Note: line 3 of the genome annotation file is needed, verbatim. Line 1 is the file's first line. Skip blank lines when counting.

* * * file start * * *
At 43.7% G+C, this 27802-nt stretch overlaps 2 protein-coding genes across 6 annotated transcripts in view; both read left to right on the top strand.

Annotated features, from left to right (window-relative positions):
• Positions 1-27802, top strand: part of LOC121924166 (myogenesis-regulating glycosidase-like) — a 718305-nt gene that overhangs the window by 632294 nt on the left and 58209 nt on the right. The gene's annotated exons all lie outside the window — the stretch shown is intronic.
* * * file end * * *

• Positions 1-27802, top strand: part of LOC121924166 (myogenesis-regulating glycosidase-like) — a 718305-nt gene that overhangs the window by 632294 nt on the left and 58209 nt on the right. The gene's annotated exons all lie outside the window — the stretch shown is intronic.